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Divided SMRR Stays Neutral on RIFT

By Jorge Casuso

August 3 –A deeply divided Santa Monicans for Renters’ Rights (SMRR) membership overwhelmingly voted Sunday not to take a position on a hotly contested anti-development initiative on the November ballot, but, in a close vote, left the door open for the group’s steering committee to take a stance.

SMRR officials, however, said it is unlikely the 13-member committee would take a position on the Residents Initiative to Fight Traffic (RIFT), which would cap most commercial development at 75,000 square feet a year over the next 15 years. ("Anti-Development Initiative Headed for Ballot," May 20, 2008)

“The SMRR steering committee has never done that,” said former Mayor Dennis Zane, who is a member of the committee and a founder of the powerful tenants’ group.

“It is legally possible, but politically impossible,” said Zane, who told The Lookout he neither supports nor opposes the measure.

SMRR membership votes on RIFT (Photo by Frank Gruber)

The 66 to 63 vote to allow the committee to retain its authority to make an endorsement capped a heated debate over the measure that pitted longstanding allies within the tenants group.

Proponents of the measure said RIFT would pace development without threatening tenants.

“I would never take a stance on an issue that would hurt housing,” said Council member Kevin McKeown. “Renters are not threatened. Housing will not be constrained.”

But opponents of the measure disagreed. They argued that if developers are kept from building mixed-use projects in commercial areas, they would build housing projects in residential zones, displacing rent-control tenants.

“I believe this puts more pressure on tenants to get out of their apartments,” said Council member Ken Genser.

The two sides also argured the impacts the measure would have on the city.

“It is essential that we don’t turn into a NIMBY community,” said Alan Toy, a former member of the Rent Control Board. “Growth is inevitable. We need smart growth. This is lop-off growth.”

Planning Commissioner Jay Johnson disagreed. “I think it’s the right way to go,” Johnson said.

“If I’m wrong, we can correct that change,” he said. “They’re saying put no limits. If they’re wrong, they can’t correct it.”

The two sides also argued over the fiscal impacts of RIFT, with opponents charging that the measure would take a bite out of future revenues that could be used to help bankroll the School District and other social services.

Proponents said the fear was exaggerated, since the council could always prioritize the expenditures in the City’s general fund.

The debate became emotionally charged when McKeown accused RIFT opponents of making it difficult to track their finances by registering the new group “Save Our City” with the County Clerk, which does not make financial disclosure statements readily available by fax or on the internet, as does the City. ("RIFT Foes Launch Campaign," July 29,2008)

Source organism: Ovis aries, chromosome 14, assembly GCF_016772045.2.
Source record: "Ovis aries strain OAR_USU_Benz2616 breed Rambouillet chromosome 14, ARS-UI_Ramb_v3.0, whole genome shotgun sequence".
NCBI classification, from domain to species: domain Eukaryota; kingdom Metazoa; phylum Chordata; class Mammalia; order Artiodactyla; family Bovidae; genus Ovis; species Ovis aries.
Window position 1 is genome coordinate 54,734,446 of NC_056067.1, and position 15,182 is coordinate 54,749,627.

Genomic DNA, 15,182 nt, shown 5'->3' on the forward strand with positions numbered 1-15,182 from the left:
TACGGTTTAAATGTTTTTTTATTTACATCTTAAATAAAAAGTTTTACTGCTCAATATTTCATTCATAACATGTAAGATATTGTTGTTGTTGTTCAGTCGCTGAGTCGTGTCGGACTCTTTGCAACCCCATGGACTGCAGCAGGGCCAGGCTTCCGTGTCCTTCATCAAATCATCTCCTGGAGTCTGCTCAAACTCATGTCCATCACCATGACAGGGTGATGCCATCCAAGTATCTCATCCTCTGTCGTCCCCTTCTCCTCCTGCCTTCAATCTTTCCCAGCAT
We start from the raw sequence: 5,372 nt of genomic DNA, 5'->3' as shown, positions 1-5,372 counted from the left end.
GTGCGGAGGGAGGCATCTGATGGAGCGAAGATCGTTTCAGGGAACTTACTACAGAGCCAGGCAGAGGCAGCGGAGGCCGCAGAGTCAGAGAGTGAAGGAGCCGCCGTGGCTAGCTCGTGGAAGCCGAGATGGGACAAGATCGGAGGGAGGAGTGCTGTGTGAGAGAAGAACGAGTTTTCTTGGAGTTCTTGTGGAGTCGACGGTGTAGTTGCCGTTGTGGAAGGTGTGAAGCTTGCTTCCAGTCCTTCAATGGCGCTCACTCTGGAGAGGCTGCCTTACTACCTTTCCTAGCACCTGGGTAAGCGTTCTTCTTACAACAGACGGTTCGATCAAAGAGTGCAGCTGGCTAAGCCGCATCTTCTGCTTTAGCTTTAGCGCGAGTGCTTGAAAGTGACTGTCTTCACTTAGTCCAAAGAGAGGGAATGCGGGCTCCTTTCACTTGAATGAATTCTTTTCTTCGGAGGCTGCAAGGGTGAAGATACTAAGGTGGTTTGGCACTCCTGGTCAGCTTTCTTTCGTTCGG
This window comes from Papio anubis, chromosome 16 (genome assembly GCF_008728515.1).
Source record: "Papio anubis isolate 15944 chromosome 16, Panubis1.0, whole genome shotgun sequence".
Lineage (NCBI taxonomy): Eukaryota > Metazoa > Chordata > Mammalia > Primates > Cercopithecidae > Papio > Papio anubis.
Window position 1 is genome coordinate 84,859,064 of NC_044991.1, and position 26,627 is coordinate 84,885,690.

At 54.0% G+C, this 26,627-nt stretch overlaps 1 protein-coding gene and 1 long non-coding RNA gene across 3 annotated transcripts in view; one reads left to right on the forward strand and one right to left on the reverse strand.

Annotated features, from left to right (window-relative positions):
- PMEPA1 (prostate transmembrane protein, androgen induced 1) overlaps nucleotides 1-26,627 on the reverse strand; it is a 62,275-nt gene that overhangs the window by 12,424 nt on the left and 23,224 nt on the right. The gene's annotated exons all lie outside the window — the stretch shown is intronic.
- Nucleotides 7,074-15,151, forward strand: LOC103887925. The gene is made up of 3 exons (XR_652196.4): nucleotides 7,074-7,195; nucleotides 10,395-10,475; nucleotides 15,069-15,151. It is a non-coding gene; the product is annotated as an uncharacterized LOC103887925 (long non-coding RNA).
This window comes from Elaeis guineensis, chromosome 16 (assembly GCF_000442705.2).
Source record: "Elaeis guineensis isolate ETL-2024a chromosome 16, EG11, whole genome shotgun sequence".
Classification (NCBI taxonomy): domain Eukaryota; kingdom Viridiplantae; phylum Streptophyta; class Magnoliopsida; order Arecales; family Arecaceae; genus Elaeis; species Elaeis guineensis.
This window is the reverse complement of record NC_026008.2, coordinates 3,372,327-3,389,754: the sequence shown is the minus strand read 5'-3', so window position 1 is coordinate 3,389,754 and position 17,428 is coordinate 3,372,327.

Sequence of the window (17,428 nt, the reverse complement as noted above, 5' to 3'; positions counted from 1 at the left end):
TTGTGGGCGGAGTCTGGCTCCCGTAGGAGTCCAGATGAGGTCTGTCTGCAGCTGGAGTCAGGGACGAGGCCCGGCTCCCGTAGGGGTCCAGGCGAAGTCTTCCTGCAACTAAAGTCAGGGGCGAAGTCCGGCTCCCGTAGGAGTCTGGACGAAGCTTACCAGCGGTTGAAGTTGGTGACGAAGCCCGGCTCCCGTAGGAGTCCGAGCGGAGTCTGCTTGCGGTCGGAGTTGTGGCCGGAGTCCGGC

“There’s less transparency. . . (you) have to go down to Norwalk,” McKeown said, adding that the group’s treasurer has held that post for campaigns traditionally opposed by SMRR, including the living wage and council races.

“What do you think they’re hiding?” McKeown said. “We can’t let this deception go unchallenged.

“The people making the money are the developers,” he said. “The people losing their quality of life are us.”

Dolores Press, a former council member, was more blunt. “My plea,” she said, “is that we not climb into the politically soiled bed” with the developers.

Former Mayor Judy Abdo, co-chair of Save Our City, took offense at the charges. “I’m very concerned about what I’ve heard today,” she said.

Abdo, who is a member of the steering committee, then made a motion from the floor that “we not vote on RIFT today.”

Support for the motion was nearly unanimous.

Former council member David Finkel, then made a motion to “instruct the steering committee not to take a position.”

“People have expressed concerns that the Steering Committee could act,” said Finkel, who is a member of the College Board. The motion would “put this issue to bed.”

Abdo opposed the motion.

“Many things can happen between now and November,” Abdo said. “I think it’s a mistake to tie the hands of the steering committee.”

A vote from the floor was too close to call, although it was clear that RIFT opponents opposed Finkel’s motion, while proponents supported it.

A ballot vote was taken, resulting in the close 66 to 63 vote.


“It is legally possible, but politically impossible." Dennis Zane


“What do you think they’re hiding? We can’t let this deception go unchallenged." Kevin McKeown


“Many things can happen between now and November. I think it’s a mistake to tie the hands of the steering committee.” Judy Abdo


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